Organization vision vs. project vision
A well-formulated project vision is clear and general enough to remain unchanged throughout the life of the project. Modifications made to the project usually do not affect the shape and relevance of the vision.
However, the project vision is connected to the broader vision of the organization. The organization’s vision defines its current and future goals, its mission and values. Thus, the project vision will refer to the same values, target audience, and characteristics that differentiate the organization’s activities from its competitors. For example, the vision of the organization formulated:
“Supporting culture by creating apps to encourage youth participation in events”.
fits into the vision of the project:
“We will launch an app for young people that will offer free concert tickets in exchange for reviews of venues and events.”
The vision of a project is related to the expectations we associate with its implementation. It is a general description of the purpose of the project that inspires and motivates the project team to perform. Above all, it has to be concise and compelling. It is thanks to the vision that we will not lose sight of the meaning behind the – often arduous – tasks leading up to the project.
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The most important questions
How to formulate a vision for a project implemented by one person?
When formulating a vision, stick to answering three questions - what, for whom and why we want to implement something. The size of the project team does not matter here.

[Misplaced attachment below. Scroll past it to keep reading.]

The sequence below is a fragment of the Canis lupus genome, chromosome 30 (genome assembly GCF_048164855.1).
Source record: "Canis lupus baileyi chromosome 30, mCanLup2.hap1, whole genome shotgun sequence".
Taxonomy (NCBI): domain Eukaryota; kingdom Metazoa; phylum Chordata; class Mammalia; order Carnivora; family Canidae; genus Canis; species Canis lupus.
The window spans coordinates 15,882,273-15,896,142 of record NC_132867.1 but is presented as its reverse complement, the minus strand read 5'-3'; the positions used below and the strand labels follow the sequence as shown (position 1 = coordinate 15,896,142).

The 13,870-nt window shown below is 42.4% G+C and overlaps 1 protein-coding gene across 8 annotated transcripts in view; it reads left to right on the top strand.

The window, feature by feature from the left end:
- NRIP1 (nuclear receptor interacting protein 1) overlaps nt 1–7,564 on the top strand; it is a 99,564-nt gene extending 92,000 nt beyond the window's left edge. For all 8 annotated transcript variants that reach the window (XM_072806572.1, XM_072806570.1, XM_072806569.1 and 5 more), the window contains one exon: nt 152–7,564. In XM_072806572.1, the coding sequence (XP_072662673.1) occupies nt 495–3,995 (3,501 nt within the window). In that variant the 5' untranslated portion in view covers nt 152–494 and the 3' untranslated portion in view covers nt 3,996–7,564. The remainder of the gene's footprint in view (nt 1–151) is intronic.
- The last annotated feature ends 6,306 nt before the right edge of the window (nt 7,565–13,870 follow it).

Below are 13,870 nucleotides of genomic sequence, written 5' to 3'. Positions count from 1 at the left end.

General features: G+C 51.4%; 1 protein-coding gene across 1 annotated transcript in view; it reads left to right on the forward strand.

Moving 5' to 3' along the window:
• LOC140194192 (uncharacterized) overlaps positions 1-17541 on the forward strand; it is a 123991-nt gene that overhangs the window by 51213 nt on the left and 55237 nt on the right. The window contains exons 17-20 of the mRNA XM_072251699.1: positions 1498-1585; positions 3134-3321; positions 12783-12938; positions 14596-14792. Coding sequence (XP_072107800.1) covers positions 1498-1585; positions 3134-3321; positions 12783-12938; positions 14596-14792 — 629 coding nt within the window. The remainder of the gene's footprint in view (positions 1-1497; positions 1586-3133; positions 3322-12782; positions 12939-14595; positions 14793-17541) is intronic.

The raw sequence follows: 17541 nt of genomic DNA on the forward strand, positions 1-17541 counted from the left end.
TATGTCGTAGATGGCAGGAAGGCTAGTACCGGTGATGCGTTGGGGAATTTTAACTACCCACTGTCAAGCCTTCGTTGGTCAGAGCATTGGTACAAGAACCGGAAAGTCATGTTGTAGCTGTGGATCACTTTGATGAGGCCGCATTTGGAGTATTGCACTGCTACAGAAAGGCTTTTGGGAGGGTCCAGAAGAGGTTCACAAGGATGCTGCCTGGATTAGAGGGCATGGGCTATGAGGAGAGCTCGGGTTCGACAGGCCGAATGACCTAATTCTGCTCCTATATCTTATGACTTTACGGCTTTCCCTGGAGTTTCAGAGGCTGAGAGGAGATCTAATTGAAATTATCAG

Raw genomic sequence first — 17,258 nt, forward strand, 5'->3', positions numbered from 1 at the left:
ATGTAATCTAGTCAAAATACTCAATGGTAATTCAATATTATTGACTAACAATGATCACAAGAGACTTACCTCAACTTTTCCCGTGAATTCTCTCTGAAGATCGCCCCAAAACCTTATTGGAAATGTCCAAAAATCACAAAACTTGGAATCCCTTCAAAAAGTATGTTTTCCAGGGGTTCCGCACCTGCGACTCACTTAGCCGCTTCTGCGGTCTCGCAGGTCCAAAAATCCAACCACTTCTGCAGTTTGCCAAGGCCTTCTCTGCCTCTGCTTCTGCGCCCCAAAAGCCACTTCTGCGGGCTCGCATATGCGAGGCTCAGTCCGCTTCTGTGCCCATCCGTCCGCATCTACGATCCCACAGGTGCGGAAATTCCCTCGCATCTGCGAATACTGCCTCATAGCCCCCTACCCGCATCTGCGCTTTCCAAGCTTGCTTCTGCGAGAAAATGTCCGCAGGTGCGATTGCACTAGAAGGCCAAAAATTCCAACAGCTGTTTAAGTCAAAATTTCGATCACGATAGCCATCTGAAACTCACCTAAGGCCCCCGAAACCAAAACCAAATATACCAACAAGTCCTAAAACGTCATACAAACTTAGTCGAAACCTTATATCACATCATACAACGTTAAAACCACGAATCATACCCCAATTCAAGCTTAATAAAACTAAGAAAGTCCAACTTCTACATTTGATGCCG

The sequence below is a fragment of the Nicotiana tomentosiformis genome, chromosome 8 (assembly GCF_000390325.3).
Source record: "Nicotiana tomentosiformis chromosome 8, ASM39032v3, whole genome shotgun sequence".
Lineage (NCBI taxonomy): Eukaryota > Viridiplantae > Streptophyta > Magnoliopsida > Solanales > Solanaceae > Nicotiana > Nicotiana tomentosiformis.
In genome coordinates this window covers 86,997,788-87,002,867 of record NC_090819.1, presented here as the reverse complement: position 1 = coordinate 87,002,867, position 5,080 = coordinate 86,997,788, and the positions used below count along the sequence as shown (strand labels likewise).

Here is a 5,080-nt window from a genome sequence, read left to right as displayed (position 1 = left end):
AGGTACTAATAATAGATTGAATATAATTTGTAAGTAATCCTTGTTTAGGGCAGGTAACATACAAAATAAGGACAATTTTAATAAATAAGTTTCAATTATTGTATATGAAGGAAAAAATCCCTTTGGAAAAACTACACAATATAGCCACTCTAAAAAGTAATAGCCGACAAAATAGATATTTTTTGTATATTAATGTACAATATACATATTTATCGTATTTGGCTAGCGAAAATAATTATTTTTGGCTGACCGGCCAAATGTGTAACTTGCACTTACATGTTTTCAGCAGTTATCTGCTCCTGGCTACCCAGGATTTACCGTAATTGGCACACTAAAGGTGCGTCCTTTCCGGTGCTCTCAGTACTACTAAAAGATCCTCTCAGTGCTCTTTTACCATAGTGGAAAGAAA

Is it possible to talk about the mission of the project, analogous to how the vision and mission of the organization are understood?
An organization's mission statement is a statement of its activities. The organization's vision, on the other hand, defines what it wants to achieve with these actions. Translating this into project activities - a project's vision can be defined as the future state we want to achieve with its implementation. The mission, on the other hand, defines how we want to get there. It can be said to be a roadmap or a list of milestones leading up to the moment of project implementation.
Getting started with project management:
- What is a project?
- What is project management?
- How to manage projects?
- Project management methods
- Types of projects
- 4 examples of projects
- Prioritization of projects
- Areas of project activity
- Definition of success in project management
- Why use project management software?
- How to choose the best project management software?
- Overview of project management software
- Project life cycle
- What is the project vision for?
- Project goal. What is it and how to define it well?
- Project initiation phase - what to pay attention to?
- The domain of planning in project management
- What is a project schedule and what is it for?
- How to use milestones in a project?
- Project execution
- How to prepare a successful project contingency plan?
- Importance of project closure
- Project failure. 5 reasons why projects fail
- 4P of management: project, product, program and portfolio
- Most important tasks and responsibilities of the Project Manager
- Most useful project manager skills
- How to become a project manager?
- 5 books every project manager should read
- How to set up a project team?
- Work breakdown structure - how to delegate work in a project?
- How to lead a team during hybrid work?
- Challenges project managers face when working with a team
- Types of project meetings
- Project monitoring. What parameters to watch?
- How to write a compelling
- How to define the scope of a project and avoid scope creep?
- Feasibility study – can we implement this project?
- Risk analysis in projects and tools to facilitate it
- How to create a project charter?
- What is a stakeholder register?
- Gantt chart in project management planning
- How to create a project budget?
- Time management in project
- How to create a project risk register?
- Project risk management strategies
- Project marketing
- Sources and areas of change in the project
- Project management change models
- What's after Agile? Methods in project management